Here's some photos of this species to prove the similarities:
What caught my eye in particular that made it more clear that it was this species was the color patterns on the abdomen and cephalothorax, the size you mentioned, the shape of the feelers as well as the location.
The slight difference in shade of color may be due to being a different variety of the species or simply because of the weather and habitat that the spider is in.
Most species identifications require a microscopic examination of genitalia, so for many species identifications, a photo is only reliable up to genus level. So I will talk a bit about the genus first. We can, however, rule out some species from the photo...
With the lack of banding in legs, it is unlikely a barn funnel weaver and more likely one of the Giant House Spider species (of the genus Eratigena). Regarding the genus: some sources will equate the Eratigena and Tegenaria genuses with each other, while most separate them with a notable recent change of the hobo spider which used to be Tegenaria agrestis and now considered Eratigena agrestis. Taxonomy is ever-changing. A hobo spider would have two dark stripes running lengthwise on the carapace like the barn funnel weaver, which your specimen does not have. The Carapace marking of giant house spiders can have two dark stripes or a other patterns that look like radial lines emanating from the centre of the carapace.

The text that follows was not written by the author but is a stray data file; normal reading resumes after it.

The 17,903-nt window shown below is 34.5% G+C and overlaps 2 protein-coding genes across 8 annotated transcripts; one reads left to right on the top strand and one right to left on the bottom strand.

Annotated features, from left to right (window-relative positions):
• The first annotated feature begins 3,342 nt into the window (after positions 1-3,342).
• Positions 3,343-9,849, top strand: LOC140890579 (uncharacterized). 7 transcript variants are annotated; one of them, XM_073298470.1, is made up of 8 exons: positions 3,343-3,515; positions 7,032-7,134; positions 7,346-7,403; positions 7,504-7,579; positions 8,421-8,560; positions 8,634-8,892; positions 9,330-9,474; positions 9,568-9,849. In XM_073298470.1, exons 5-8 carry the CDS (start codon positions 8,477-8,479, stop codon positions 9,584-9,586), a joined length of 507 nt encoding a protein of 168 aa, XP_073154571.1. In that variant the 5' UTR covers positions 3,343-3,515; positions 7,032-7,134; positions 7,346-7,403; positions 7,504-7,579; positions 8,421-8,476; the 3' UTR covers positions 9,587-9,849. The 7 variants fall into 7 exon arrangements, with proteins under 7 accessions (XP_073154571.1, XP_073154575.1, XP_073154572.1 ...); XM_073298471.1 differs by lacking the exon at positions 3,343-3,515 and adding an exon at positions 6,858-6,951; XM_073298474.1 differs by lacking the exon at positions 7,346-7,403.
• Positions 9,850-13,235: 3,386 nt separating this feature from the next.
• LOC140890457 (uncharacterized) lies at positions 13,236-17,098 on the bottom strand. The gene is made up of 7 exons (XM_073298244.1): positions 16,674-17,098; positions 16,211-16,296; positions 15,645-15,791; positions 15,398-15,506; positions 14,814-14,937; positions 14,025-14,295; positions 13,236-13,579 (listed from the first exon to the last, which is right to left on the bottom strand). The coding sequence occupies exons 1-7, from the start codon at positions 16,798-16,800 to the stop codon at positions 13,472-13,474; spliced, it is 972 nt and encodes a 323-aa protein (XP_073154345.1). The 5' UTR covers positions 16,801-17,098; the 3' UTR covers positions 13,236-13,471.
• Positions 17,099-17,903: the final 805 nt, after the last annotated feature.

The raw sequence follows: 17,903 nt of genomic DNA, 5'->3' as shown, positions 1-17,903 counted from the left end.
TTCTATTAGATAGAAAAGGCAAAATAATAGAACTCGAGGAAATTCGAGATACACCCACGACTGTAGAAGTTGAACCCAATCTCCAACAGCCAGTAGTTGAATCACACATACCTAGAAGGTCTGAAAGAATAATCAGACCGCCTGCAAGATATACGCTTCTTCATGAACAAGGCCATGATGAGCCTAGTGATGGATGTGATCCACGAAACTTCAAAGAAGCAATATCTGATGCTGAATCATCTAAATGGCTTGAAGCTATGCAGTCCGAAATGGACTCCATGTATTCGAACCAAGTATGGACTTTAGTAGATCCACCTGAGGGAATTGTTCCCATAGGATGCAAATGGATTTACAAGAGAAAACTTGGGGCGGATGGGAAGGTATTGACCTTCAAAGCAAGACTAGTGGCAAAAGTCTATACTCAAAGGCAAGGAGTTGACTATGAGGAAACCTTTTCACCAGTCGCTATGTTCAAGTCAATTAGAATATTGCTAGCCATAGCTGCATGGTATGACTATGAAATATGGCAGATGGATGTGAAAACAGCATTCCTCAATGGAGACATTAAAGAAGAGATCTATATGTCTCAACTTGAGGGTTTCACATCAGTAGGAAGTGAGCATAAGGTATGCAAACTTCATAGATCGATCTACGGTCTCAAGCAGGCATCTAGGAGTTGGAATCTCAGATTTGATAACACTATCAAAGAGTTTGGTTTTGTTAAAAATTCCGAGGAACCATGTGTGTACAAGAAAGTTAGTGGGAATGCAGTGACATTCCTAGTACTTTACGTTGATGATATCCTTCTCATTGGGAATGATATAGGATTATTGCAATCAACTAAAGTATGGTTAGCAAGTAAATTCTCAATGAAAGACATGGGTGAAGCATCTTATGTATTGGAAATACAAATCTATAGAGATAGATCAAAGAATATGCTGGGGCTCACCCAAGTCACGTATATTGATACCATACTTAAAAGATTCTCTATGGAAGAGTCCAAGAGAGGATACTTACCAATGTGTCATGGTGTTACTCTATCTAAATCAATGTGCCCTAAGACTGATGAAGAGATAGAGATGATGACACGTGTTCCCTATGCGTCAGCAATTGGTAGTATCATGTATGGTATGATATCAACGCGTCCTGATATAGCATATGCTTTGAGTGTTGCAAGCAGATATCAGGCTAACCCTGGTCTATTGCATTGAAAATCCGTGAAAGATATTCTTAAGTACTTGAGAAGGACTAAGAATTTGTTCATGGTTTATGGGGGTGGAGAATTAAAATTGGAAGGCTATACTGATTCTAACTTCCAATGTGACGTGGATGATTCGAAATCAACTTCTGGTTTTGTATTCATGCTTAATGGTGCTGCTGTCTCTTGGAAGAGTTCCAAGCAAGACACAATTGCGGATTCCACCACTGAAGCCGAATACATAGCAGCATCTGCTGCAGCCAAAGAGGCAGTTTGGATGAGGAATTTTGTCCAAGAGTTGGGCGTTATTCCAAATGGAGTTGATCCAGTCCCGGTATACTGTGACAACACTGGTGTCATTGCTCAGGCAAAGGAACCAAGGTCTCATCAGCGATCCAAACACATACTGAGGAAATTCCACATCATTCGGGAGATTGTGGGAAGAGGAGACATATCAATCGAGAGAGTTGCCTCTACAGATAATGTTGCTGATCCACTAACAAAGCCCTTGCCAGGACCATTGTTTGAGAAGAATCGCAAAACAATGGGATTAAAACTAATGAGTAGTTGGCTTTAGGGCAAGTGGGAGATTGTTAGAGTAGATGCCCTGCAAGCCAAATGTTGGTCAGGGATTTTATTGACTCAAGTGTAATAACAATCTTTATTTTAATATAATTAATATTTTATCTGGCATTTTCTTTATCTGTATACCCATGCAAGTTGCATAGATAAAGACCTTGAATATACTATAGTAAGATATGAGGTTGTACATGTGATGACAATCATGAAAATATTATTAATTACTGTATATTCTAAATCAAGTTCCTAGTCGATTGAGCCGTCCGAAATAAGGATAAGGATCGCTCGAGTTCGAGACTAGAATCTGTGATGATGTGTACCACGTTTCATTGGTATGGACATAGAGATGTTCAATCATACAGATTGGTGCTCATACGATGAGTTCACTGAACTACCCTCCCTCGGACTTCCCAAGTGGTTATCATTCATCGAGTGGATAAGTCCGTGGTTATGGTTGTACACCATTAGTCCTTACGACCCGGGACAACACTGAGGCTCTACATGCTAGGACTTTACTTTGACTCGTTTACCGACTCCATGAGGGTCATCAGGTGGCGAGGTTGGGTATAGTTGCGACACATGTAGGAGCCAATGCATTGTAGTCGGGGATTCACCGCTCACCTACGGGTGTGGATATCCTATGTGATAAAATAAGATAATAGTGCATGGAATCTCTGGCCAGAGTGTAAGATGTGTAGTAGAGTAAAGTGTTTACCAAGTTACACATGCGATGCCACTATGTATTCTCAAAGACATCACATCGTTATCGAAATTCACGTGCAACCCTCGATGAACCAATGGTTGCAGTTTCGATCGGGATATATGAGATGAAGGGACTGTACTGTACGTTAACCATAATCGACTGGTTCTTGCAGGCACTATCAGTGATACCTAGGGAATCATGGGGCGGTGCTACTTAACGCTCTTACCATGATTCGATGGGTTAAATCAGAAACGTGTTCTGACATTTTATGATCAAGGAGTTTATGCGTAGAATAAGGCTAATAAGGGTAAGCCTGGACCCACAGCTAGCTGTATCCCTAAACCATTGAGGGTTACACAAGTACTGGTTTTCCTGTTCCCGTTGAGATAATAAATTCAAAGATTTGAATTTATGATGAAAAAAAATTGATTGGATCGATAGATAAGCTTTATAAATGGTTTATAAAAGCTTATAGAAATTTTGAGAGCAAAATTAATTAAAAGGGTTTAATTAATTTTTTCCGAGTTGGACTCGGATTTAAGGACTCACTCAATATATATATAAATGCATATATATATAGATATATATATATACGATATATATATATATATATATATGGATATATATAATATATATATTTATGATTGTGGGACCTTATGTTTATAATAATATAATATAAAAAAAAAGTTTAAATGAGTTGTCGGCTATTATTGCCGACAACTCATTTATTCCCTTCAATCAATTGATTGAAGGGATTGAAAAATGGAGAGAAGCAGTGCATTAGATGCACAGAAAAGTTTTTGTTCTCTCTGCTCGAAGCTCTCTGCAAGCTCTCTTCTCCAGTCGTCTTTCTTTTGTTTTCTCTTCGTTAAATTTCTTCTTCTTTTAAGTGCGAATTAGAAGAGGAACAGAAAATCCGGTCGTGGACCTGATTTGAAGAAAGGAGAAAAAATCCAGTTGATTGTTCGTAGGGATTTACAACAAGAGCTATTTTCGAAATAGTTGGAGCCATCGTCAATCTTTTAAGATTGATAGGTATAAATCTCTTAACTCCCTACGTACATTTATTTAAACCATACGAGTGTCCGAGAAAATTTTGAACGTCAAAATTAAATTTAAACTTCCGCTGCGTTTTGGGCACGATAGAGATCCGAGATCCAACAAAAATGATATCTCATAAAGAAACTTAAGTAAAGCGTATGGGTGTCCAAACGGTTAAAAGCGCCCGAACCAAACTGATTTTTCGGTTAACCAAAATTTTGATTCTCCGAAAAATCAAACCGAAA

Whether it is E. atrica, E. duellica, or E. saeva is difficult to tell. They are all known as a 'Giant House Spider' by common name. In north america, one is known to have spread on the east cost and another species on the west coast. But in Europe, I don't think it is as easy to use geography to rule out certain species, so I don't think it is possible to tell which of the Giant house spider species it is.
Here is a photo of a giant house spider:
They darken in colour as they grow in their shell/exoskeleton, and after molting, they are very light coloured (and vulnerable).